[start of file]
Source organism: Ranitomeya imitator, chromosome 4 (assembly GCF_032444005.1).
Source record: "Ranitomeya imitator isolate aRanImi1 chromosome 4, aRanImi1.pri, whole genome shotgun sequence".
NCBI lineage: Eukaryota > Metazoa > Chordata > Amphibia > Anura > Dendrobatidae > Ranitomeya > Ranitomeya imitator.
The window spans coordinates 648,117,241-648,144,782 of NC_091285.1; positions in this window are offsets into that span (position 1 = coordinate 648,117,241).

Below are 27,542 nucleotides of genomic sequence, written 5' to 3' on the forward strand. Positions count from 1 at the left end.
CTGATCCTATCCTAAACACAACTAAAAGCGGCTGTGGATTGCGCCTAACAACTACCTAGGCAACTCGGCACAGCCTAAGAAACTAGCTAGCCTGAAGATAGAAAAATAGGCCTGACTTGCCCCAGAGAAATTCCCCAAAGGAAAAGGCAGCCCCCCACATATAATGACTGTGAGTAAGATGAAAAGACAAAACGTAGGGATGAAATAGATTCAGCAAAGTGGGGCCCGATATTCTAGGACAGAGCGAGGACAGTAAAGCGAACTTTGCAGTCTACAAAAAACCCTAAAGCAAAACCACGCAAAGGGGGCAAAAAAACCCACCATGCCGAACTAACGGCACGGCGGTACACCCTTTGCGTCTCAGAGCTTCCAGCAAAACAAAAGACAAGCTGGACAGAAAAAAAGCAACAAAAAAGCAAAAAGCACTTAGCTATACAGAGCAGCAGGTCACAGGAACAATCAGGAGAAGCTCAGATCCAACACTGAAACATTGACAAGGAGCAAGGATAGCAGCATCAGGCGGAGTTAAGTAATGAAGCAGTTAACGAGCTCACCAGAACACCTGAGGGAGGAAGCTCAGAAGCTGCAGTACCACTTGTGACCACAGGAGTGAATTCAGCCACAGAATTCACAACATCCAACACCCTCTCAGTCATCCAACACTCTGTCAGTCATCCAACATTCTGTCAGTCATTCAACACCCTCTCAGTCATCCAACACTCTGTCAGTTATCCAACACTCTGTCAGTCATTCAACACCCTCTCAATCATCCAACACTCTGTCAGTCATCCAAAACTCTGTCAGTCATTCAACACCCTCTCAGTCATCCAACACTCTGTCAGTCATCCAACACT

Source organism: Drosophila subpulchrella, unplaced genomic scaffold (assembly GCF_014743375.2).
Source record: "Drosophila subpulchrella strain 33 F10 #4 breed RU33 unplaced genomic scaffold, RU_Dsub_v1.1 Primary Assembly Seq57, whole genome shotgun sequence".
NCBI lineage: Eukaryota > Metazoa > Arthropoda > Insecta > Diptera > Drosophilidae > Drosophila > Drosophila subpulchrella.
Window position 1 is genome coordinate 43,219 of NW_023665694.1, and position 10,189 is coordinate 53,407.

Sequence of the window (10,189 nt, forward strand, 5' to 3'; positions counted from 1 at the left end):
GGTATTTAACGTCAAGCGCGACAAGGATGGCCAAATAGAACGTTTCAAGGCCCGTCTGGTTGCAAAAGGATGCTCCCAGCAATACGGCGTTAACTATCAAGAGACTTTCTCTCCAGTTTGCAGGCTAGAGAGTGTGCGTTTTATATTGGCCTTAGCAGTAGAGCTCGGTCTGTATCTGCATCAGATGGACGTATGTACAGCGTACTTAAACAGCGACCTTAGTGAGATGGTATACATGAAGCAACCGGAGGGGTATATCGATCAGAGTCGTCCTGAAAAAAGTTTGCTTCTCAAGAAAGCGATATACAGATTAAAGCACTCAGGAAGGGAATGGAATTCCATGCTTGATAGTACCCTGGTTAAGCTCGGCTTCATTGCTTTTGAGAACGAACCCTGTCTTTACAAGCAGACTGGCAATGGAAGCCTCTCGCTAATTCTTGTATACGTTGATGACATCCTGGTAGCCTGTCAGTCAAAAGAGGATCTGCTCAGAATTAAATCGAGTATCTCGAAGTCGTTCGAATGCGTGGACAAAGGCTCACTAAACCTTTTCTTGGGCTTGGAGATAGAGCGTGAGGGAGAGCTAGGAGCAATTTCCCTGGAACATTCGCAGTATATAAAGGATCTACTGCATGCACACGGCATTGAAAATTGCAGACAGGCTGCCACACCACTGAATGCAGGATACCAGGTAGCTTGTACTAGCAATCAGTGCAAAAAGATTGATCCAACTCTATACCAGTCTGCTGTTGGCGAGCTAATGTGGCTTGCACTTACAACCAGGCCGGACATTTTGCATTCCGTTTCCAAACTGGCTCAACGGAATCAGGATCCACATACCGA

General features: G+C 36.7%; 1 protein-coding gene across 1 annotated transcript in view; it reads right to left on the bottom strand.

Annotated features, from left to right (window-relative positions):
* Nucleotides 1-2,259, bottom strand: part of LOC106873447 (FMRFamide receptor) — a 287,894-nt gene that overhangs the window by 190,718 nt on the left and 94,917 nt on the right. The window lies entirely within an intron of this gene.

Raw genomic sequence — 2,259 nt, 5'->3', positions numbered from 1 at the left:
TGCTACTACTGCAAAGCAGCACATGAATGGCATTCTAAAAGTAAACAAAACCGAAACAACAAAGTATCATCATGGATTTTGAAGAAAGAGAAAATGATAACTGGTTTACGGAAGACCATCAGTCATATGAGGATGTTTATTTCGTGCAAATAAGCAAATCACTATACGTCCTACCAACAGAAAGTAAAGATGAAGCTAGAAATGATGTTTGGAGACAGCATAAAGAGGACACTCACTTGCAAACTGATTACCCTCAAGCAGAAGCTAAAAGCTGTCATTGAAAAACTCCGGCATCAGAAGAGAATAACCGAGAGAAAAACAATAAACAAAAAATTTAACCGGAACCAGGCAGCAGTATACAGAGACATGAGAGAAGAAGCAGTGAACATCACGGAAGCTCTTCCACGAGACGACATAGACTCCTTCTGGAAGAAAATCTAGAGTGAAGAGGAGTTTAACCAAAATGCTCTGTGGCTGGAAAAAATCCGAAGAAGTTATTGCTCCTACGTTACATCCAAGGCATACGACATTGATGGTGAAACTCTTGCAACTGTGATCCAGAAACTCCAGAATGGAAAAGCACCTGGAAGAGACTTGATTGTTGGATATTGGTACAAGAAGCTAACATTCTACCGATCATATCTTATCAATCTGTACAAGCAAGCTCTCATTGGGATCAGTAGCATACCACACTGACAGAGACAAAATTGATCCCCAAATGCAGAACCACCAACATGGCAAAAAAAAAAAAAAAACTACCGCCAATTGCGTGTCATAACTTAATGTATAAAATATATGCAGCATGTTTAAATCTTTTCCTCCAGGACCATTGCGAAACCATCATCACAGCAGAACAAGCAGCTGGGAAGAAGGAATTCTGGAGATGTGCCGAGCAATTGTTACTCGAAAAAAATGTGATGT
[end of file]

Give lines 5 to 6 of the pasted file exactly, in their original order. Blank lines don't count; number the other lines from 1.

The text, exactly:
Below are 27,542 nucleotides of genomic sequence, written 5' to 3' on the forward strand. Positions count from 1 at the left end.
CTGATCCTATCCTAAACACAACTAAAAGCGGCTGTGGATTGCGCCTAACAACTACCTAGGCAACTCGGCACAGCCTAAGAAACTAGCTAGCCTGAAGATAGAAAAATAGGCCTGACTTGCCCCAGAGAAATTCCCCAAAGGAAAAGGCAGCCCCCCACATATAATGACTGTGAGTAAGATGAAAAGACAAAACGTAGGGATGAAATAGATTCAGCAAAGTGGGGCCCGATATTCTAGGACAGAGCGAGGACAGTAAAGCGAACTTTGCAGTCTACAAAAAACCCTAAAGCAAAACCACGCAAAGGGGGCAAAAAAACCCACCATGCCGAACTAACGGCACGGCGGTACACCCTTTGCGTCTCAGAGCTTCCAGCAAAACAAAAGACAAGCTGGACAGAAAAAAAGCAACAAAAAAGCAAAAAGCACTTAGCTATACAGAGCAGCAGGTCACAGGAACAATCAGGAGAAGCTCAGATCCAACACTGAAACATTGACAAGGAGCAAGGATAGCAGCATCAGGCGGAGTTAAGTAATGAAGCAGTTAACGAGCTCACCAGAACACCTGAGGGAGGAAGCTCAGAAGCTGCAGTACCACTTGTGACCACAGGAGTGAATTCAGCCACAGAATTCACAACATCCAACACCCTCTCAGTCATCCAACACTCTGTCAGTCATCCAACATTCTGTCAGTCATTCAACACCCTCTCAGTCATCCAACACTCTGTCAGTTATCCAACACTCTGTCAGTCATTCAACACCCTCTCAATCATCCAACACTCTGTCAGTCATCCAAAACTCTGTCAGTCATTCAACACCCTCTCAGTCATCCAACACTCTGTCAGTCATCCAACACT